According to reports, the United States and 3M have settled for $10.3 billion over claims of “Forever Chemicals”’ pollution of water. It is the biggest water contamination settlement in US history.
According to 3M, public water providers that find any amount of PrAS, or may find it in the future, can use the settlement money to assist in paying for PFAS treatment. The business stressed that the payment wasn’t an admission of guilt.
A report explains that Per- and poly-fluoroalkyl substances (PFAS) have been related to health concerns and have been discovered to have polluted drinking water systems. The settlement would be paid over thirteen years and is a significant step in reducing the harm posed by these chemicals.
Following heightened attention from authorities like the U.S. Environmental Protection Agency, 3M is facing hundreds of lawsuits over PFAS contamination allegations, and the company has vowed to cease production and use of “forever chemicals” by the end of 2025.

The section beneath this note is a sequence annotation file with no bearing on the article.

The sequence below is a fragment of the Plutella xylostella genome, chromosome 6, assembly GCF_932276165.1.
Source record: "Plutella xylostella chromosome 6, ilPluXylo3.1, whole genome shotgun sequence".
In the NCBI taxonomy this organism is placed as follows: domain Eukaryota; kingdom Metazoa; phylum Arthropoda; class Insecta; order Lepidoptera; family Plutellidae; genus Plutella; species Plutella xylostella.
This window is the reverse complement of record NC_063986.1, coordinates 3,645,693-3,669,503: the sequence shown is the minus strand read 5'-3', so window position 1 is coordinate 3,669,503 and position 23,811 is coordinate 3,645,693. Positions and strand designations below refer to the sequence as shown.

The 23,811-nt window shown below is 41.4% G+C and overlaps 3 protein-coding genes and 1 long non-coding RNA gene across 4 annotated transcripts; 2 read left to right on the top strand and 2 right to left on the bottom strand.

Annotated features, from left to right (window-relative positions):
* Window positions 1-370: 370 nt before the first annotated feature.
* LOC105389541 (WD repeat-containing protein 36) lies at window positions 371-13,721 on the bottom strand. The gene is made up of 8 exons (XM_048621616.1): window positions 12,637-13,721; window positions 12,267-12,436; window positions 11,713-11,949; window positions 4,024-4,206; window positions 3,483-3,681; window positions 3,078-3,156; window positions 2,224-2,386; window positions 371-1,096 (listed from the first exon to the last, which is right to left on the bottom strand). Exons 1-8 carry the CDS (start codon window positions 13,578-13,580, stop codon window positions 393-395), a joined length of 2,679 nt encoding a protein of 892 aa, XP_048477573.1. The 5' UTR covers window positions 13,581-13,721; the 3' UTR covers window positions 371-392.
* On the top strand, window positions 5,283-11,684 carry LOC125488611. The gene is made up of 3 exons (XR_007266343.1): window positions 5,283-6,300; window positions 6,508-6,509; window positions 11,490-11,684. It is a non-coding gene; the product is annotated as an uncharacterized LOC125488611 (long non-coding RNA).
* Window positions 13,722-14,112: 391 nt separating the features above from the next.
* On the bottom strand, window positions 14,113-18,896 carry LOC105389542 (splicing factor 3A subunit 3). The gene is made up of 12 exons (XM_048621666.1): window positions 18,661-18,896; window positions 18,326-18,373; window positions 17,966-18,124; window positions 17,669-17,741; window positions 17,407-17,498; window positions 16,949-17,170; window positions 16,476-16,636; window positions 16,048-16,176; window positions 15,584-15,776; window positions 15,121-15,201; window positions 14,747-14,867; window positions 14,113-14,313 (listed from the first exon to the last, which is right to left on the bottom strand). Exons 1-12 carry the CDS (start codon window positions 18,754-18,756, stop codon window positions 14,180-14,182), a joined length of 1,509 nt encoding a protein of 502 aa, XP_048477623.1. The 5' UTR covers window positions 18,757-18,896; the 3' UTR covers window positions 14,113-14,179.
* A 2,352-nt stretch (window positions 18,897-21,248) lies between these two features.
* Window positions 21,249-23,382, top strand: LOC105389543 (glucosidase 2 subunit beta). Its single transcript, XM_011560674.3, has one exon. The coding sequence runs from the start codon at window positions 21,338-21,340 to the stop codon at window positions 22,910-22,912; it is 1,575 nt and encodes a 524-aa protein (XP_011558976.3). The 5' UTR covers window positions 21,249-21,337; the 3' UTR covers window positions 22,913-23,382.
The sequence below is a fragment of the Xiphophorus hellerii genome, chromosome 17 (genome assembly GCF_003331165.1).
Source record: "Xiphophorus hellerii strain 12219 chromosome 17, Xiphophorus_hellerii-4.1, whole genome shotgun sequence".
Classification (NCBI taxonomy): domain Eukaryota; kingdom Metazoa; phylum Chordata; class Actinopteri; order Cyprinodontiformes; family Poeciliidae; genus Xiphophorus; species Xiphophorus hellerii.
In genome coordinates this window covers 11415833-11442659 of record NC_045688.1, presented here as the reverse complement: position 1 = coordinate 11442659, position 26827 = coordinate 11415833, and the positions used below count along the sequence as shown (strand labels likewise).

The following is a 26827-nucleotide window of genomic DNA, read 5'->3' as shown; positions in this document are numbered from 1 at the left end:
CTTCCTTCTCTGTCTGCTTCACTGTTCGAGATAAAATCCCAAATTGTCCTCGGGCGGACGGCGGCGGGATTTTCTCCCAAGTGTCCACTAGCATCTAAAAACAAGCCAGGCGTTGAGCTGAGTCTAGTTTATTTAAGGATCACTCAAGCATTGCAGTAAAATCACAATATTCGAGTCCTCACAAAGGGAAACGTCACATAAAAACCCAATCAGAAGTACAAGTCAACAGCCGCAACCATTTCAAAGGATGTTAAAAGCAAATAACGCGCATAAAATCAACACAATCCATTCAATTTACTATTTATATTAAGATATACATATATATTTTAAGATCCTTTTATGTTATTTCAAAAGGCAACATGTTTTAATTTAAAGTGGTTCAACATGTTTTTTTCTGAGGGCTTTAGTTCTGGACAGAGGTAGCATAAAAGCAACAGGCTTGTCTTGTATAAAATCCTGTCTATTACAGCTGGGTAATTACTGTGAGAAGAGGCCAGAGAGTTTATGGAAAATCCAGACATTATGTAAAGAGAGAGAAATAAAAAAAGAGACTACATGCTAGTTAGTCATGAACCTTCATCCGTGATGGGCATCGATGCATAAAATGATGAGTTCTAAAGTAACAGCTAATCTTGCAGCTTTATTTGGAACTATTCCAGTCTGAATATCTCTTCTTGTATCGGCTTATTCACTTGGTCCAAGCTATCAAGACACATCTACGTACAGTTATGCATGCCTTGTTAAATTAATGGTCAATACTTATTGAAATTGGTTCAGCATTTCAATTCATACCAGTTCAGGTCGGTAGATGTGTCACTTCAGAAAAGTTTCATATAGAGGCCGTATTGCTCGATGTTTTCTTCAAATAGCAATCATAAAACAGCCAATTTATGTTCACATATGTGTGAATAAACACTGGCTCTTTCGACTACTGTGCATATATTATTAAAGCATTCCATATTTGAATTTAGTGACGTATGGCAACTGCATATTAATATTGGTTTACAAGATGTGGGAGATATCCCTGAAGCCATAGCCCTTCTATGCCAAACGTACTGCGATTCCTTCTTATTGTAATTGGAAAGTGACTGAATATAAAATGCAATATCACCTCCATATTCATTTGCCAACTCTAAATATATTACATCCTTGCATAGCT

According to 3M’s statement, under the terms of the agreement, the corporation will pay for cities, municipalities, and public water providers to conduct PFAS testing and remediate any pollution found.
On Monday, a jury was scheduled to hear arguments in a case filed against 3M by the city of Stuart, Florida, alleging that the firm poisoned the city’s water supply. But the court agreed to postpone the case while the parties attempted to settle their differences.
In a statement, 3M chair and CEO Mike Roman hailed the deal as a significant move forward that furthers the company’s pledge to end all PFAS production.
Earlier this month, chemical manufacturers Corteva, DuPont, and Chemours announced a $1.19 billion settlement deal with water providers nationwide in response to accusations of water pollution.
According to the FDA, some compounds called per- and poly-fluoroalkyl substances (PFAS) are impervious to heat, oil, grease, and water. They were initially utilized in the 1940s, and now you can find them in a wide variety of items, such as paints, fire-fighting foams, carpets, and cleaning supplies s that are resistant to stains and moisture.